You must be at least this high to ride
In native applications, and gaming in particular, it's commonplace to list system requirements: the minimum specifications of operating system and hardware that are necessary to run a piece of software. Why should it be any different for web applications?
Stop worrying and learn to love the <body/>
The case of Google Maps
Google revolutionised online mapping when they introduced the 'slippy map' interface of GMaps. Today, we can use progressive enhancement to embed a GMap on our own web pages, but it wasn't always so easy. Consider this timeline:
- February 2005 – Google Maps was released
- June 2005 – Google Maps API was released
- February 2008 – Google Static Maps API was released
Web developers had already been embedding slippy maps on their web pages for almost three years before Google released the Static Maps API. Up until 2008, if you wanted to embed a GMap using progressive enhancement, you would have to look elsewhere to source a static map image.
Can I get a show of hands from developers who didn't bother? I'm unashamedly guilty.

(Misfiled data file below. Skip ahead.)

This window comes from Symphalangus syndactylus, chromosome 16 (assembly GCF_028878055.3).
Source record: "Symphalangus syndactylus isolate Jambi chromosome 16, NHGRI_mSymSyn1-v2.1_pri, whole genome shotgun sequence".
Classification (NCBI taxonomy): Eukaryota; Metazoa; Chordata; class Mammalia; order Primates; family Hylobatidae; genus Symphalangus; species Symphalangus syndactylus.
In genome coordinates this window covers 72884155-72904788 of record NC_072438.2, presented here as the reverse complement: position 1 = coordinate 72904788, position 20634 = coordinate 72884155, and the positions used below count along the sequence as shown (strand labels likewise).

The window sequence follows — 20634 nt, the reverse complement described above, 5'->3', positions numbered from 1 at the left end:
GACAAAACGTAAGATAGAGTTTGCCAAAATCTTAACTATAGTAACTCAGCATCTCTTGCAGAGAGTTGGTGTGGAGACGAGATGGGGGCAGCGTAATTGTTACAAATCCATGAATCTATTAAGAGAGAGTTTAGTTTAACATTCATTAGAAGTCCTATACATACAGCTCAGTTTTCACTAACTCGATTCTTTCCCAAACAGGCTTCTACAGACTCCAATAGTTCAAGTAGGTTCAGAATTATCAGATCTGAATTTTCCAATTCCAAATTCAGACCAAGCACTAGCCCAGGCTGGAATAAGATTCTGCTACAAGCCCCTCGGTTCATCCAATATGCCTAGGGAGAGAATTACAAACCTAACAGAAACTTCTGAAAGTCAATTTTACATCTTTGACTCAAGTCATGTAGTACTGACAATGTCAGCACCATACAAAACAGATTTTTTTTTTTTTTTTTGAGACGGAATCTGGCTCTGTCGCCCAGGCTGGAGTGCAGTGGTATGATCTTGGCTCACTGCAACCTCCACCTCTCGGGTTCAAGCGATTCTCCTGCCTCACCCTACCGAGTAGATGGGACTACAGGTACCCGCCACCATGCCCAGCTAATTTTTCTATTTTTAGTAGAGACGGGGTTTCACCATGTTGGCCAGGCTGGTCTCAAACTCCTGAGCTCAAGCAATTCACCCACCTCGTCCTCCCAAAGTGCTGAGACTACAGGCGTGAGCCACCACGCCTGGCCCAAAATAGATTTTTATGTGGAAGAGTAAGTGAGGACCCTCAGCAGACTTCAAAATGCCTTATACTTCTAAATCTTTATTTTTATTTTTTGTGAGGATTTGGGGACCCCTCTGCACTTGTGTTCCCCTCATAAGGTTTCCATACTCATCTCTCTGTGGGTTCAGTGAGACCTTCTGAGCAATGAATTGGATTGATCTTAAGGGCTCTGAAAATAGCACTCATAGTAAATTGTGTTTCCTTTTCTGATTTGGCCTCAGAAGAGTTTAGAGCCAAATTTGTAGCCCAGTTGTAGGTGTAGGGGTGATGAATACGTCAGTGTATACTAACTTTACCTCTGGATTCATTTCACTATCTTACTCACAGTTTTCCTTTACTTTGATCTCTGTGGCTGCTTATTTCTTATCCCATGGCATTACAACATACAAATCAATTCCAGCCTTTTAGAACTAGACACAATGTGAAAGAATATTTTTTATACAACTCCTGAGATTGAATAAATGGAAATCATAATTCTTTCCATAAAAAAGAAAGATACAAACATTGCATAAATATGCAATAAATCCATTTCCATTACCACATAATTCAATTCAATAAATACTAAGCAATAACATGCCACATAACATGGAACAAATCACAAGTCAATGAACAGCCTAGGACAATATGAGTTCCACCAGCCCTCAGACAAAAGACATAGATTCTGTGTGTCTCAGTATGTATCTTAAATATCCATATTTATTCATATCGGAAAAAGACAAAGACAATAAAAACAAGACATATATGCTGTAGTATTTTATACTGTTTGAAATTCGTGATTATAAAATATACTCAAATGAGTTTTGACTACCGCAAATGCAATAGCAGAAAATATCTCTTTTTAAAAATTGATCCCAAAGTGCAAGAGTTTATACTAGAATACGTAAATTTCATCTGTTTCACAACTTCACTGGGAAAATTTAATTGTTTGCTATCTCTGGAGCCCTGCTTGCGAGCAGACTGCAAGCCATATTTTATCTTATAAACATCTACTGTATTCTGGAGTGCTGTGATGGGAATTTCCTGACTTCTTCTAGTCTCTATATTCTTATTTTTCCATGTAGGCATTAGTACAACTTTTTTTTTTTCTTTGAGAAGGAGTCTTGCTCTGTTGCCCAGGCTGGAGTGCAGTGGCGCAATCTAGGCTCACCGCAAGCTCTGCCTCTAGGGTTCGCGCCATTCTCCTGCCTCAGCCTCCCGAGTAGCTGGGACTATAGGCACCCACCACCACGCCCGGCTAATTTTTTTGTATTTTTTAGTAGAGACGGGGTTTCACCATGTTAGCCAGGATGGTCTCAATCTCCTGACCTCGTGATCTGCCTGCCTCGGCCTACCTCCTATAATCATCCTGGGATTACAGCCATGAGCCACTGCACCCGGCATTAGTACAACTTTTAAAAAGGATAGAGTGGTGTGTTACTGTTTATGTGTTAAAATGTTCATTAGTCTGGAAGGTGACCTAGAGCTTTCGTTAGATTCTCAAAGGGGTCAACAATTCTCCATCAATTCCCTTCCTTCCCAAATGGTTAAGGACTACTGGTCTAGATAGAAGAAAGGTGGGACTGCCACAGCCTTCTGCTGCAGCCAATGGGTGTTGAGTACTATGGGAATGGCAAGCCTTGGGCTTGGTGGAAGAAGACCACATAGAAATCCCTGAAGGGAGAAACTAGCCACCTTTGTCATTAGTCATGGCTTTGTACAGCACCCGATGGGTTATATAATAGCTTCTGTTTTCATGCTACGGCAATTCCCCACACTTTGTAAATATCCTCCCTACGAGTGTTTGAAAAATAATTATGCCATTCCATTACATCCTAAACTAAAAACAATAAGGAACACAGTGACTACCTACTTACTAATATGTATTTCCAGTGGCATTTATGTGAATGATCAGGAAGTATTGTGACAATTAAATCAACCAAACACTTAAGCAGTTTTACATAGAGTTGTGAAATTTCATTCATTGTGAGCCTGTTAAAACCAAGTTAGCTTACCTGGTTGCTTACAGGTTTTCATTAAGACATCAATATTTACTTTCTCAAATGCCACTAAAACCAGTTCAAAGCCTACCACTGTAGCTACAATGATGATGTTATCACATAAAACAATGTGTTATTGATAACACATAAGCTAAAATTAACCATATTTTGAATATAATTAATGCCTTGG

Accessibility is a feature
The web is composed of documents, mostly the written word. Accessibility comes practically for free, but only because of the intrinsic nature of text, and the accessibility features (opens in new tab) of the software with which we consume it. Since text documents are so readily accessible, we've come to think that everything else should be too.
Applications and documents are different. Accessibility is not a right; it's a feature. The first features to be implemented are the ones that define an application and determine its success.
Would Google enjoy such dominance in the online mapping space today if they had focussed on accessibility over dynamism? Someone else would have been first to market with a slippy map interface, and today we would know it by another name. GMaps succeeded because Google focussed on solving the problem well, rather than solving it twice.
The sacred cow
You won't find many people boasting that they've abandoned progressive enhancement. After all, nobody wants to be caught desecrating the sacred cow. But people are doing it today.
Consider Trello.com from Fog Creek. Joel Spolsky says:
"The business goal for Trello is to ultimately get to 100million users. That means that our highest priority is removing any obstacles to adoption. Anything that people might use as a reason not to use Trello has to be found and eliminated."
Picture of Drew taken by Lena Ganssmann.
Designer and developer Jim Newbery doesn't quite agree with Drew. Read his response, Progressive enhancement is more relevant than ever, and let us know what you think below, in the comments.